Rights-based approaches to mental healthcare are needed in occupied Palestine territory (oPt) to combat the deleterious mental health impacts of human rights violations and neo-colonialism.
Palestinian-based mental healthcare professionals Maria Heilbach (psychotherapist) and Samah Jabr (psychiatrist) argue that purely biomedical understandings of Post-Traumatic Stress Disorder and well-intentioned trauma theory cannot capture the extent of suffering that occurs in and around the West Bank and the Gaza Strip.
They then argue that to alleviate both the suffering of Palestinians and their victimization, mental healthcare professionals must promote rights-based, liberatory understandings of mental illness and trauma.
The authors explain:
“Solidarity starts by acknowledging human rights violations and by blaming the victimizer, not the victims who react to these experiences. Who better than mental health professionals are able to understand how constant fear, pain, and terror influence individuals? As psychotherapists or mental health workers, we are confronted with the question of how we regard our ethical role and how we intend to act on it:
Do we see ourselves as an active part of society, or do we consider the therapeutic space a ‘nonpart’ of society? Work with trauma victims confronts us with questions of social involvement that are inescapable, even if we are not always aware of them.
However, trauma theory has reached an impasse worldwide: it has developed into a medical, symptom-oriented approach that produces methods of therapy that stubbornly disregard sociopolitical discourses and that disguise social and political problems as pathological disorders. In general, there is little effort to address the effects of trauma on an international policy level. Yet in order to respond to trauma in the oPt, a political solution is required not only to reduce physical and psychological threats but also to establish historical, political, and moral justice.”
PTSD, the authors argue, is a hegemonic, quantifiable, and measurable diagnosis that puts the human rights abuses Palestinians suffer daily into a box that is understandable by psychologists and psychiatrists. However, a PTSD diagnosis, without specific intent to contextualize apartheid and rights abuses, necessarily decontextualizes and depoliticizes Palestinians from their reality.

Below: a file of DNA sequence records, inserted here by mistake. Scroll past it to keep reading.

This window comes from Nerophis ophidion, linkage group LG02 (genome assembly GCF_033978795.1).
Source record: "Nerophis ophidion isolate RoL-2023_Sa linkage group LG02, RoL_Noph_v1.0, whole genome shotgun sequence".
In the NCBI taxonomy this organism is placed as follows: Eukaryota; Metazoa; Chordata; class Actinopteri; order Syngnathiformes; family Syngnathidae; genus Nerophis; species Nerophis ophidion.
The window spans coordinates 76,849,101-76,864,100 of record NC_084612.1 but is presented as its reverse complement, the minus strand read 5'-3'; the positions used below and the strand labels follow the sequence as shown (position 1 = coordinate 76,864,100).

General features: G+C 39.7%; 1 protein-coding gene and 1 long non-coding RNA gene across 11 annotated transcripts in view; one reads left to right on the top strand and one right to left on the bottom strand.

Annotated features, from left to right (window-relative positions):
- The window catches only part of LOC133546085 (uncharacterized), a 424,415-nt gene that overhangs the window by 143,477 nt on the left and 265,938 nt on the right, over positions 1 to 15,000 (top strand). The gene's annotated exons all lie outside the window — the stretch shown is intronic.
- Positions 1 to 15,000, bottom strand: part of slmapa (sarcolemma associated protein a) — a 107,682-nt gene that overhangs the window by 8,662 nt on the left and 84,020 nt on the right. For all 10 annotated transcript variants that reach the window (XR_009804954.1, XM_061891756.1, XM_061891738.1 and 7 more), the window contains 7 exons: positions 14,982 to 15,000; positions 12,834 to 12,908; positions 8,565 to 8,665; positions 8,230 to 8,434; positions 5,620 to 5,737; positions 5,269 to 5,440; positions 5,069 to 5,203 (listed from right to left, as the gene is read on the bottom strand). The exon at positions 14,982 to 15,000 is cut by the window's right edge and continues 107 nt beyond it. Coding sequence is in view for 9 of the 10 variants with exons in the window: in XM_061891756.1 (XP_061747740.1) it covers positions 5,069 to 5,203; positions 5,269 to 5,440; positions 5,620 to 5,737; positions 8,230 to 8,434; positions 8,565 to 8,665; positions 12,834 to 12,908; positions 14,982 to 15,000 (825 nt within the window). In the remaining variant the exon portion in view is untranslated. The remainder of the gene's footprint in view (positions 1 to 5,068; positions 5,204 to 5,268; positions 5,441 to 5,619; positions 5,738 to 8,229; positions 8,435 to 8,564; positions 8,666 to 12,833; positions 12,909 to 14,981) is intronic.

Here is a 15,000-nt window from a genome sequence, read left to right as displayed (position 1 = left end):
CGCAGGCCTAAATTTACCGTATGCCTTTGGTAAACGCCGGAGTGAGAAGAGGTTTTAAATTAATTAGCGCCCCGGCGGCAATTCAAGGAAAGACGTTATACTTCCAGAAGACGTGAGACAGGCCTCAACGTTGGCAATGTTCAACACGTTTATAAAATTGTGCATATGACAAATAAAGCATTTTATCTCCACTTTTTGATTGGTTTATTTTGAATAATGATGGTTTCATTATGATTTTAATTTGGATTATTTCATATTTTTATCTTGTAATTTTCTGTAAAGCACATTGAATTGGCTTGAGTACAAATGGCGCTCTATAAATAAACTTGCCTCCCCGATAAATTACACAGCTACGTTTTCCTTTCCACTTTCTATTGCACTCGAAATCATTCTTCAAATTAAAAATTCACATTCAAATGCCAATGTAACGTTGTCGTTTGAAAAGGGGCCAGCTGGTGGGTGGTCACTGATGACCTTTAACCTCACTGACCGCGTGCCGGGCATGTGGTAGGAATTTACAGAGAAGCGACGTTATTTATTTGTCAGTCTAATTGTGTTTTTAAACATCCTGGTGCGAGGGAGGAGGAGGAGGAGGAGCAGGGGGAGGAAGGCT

The emergence and rising popularity of the PTSD diagnosis in the United States and Western Europe in the late 90s and early 2000s initially paved the way for Palestinian victimization.
Heilbach and Jabr note two key ways depoliticization occurs:
- PTSD is always “post” and cannot identify ongoing traumatization and rights abuses.
- By pathologizing and individualizing the response to ongoing human rights abuses via a PTSD diagnosis, well-intentioned mental healthcare professionals stigmatize suffering.
“The uncritical adoption of the trauma context moves the narrative away from the social and political context and underlying reasons for trauma and reduces it to individual psychological suffering, thus stigmatizing people.”
Individualization is a harm in and of itself, too.
“The sociocultural conditioning of pain and traumatization requires an approach that is dedicated to the collective meaning of suffering, and that strengthens the meaning of social cohesion and solidarity. Otherwise, social suffering will be mistakenly diagnosed as a clinical pathology. Consequently, an individualistic approach does not suffice when trauma is caused by colonial practices on the collective level.”
This harm of individualization does not only come from biomedical-based PTSD diagnoses but also from non-liberation-oriented psychotherapy modalities that do not look to consider the systems of oppression and forms of neo-colonialism at play in the collective Palestinian psyche. “Trauma-informed” approaches are not enough, as the concept of trauma has also been colonized. The authors note that commonly:
“Proposed interventions do not focus on personal empowerment or political advocacy to change the system of political violence, instead individualizing and depoliticizing human rights violations. Many proposals strategically adopt and reproduce a Western neoliberal framework of trauma in order to be eligible for funding…On account of international funding, psychological aid pro- grams are offered, but political fears and concerns lead to their political decontextualizing. As a result, the majority of programs take place in a political vacuum.”
To combat these harms, whether intended or not, mental healthcare practitioners and rights advocates must begin looking at the overall mental health of Palestine through a rights-based liberation psychology lens.
Liberation psychology, founded on the core principles of liberatory thinkers Franz Fanon and Paulo Freire, allows the stereotypically individualistic process of psychotherapy to become an intentional act of resistance. Rather than asking, “what’s wrong with you?” This movement toward liberation psychology will encourage mental health care professionals ought to begin asking: “what’s happened to you?”
Both authors call on psychologists, psychiatrists, and mental healthcare practitioners across the globe to stand in solidarity with Palestine and begin the movement toward rights-based approaches to mental healthcare.
Heilbach, M., Jabr, S. (2022). A Call for Social Justice and for a Human Rights Approach with Regard to Mental Health in the Occupied Palestinian Territories. Health and Human Rights Journal. (Link)